With Cricket being the flavour during this part of the year,Quiziebee presents a Cricket Quiz.
Q1.Of Western Samoan parents, left-arm fast-medium bowler career came alive after two medicocre seasons with Northern Districts when he moved to Auckland. In his first season (1990-91) he grabbed 28 wickets in nine matches, winning his Test call-up against England the following summer when he took eight wickets in two games. That was followed by successful tours to Zimbabwe and Sri Lanka, and a Test-best 5 for 73 against Pakistan at Hamilton in January 1993. But thereafter he struggled, taking 5 for 434 in four Tests against Australia, and drifted out of the reckoning. His cause was not helped by mood swings and clashes with some senior members of the side.Who is he?
Ans: Murphy Su’a
Q2.His hero is Allan Donald, but it’s difficult not see at least a trace of Michael Holding in him, the Eastern Province Express, who made his Test debut against New Zealand as a 21-year-old in December 2000. After two impressive displays against Sri Lanka, everything seemed to be going swimmingly when, along with Makhaya Ntini, he became the first African player to be voted as a national cricketer of the year in 2001. However, a succession of stress fractures in his legs have since hindered his progress. He underwent a barrage of tests in an attempt to establish why his bones appear to be so brittle – it has been suggested that he may suffer from a genetic disorder or that the root cause lies in certain dietary deficiencies earlier in his life.Identify the cricketer?
Ans: Mfuneko Ngam
Q3.One of the earliest products of the MRF Pace foundation, he was included in the Indian team admist high expectations. He went on the tour of Australia in 1991-92, where it was thought he would succeed given the hard and bouncy tracks Down Under. He played in the third Test at Sydney as the fourth seamer when India took the field without a specialist spinner. He bowled only in the first innings picking up three wickets for 47, those of Mark Waugh, Mark Taylor and Geoff Marsh. He then figured in the Benson & Hedges World Series that followed without any conspicuous success and was also selected for the tour of South Africa the next season but did not play a single Test and met with only modest success in the one dayers and the first-class games and was a forgotten man after that.Who is this unfortunate cricketer?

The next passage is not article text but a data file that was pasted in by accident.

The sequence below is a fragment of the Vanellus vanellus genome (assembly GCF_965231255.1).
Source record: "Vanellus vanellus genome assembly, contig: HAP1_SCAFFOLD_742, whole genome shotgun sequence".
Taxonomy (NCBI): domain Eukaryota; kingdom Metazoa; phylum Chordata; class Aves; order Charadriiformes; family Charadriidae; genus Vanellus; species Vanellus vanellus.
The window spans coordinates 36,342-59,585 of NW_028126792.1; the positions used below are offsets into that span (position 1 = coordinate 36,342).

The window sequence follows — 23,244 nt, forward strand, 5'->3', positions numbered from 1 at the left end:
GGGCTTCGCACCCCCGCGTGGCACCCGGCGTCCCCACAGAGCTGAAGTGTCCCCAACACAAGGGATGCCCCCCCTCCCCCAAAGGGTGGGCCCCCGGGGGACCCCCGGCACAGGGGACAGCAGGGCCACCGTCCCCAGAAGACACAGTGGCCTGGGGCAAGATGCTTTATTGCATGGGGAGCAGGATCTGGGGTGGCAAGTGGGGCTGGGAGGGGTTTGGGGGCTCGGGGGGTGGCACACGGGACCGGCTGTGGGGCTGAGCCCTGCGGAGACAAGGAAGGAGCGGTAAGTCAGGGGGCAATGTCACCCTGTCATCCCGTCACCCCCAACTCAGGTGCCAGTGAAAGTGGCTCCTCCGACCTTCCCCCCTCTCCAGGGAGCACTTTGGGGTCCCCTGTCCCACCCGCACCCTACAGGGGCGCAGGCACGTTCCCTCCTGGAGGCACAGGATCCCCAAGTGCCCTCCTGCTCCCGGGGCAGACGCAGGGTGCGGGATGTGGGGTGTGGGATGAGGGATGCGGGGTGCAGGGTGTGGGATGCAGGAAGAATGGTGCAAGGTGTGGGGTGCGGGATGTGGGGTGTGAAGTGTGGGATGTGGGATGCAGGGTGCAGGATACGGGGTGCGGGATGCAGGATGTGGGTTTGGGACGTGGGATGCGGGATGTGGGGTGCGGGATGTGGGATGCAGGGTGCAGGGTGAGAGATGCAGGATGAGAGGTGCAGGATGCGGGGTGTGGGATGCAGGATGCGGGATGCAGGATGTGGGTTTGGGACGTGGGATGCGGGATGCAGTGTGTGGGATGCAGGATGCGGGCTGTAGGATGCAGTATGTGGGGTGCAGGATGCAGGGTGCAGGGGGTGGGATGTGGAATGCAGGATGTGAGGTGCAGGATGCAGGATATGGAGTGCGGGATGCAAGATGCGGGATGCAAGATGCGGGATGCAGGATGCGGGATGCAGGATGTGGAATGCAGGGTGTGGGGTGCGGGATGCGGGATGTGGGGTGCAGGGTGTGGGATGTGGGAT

Ans: Subroto Banerjee
Q4.Coming into the national side on the back of a 1000-run domestic season,X was supposed to be Indian cricket’s next big thing – a cultured middle-order batsman who could bowl testing offspin. His debut series – the LG Cup at Nairobi in 1999-2000 – suggested that there was substance behind the hype, as he took 10 wickets at 12.2 and scored 65 runs without being dismissed. But he was a peripheral presence in the one-dayers and Tests against New Zealand, and a disappointing tour of Australia saw him become yesterday’s news. Even as Nairobi disappears in the rear-view mirror, consistent performances at the domestic level repeatedly pitchfork X onto the fringes of selection.Identify X?
Ans: Vijay Bhardwaj
Q5.A specialist wicket-keeper, he played in the first Test match at the Melbourne Cricket Ground in March 1877 and the famous Ashes Test match of 1882. Such was his skill in the position that he revolutionised the art of wicket-keeping and was known as the “prince of wicket-keepers”. Late in his career, he captained the Australian team.Who is he?
Ans: John Blackham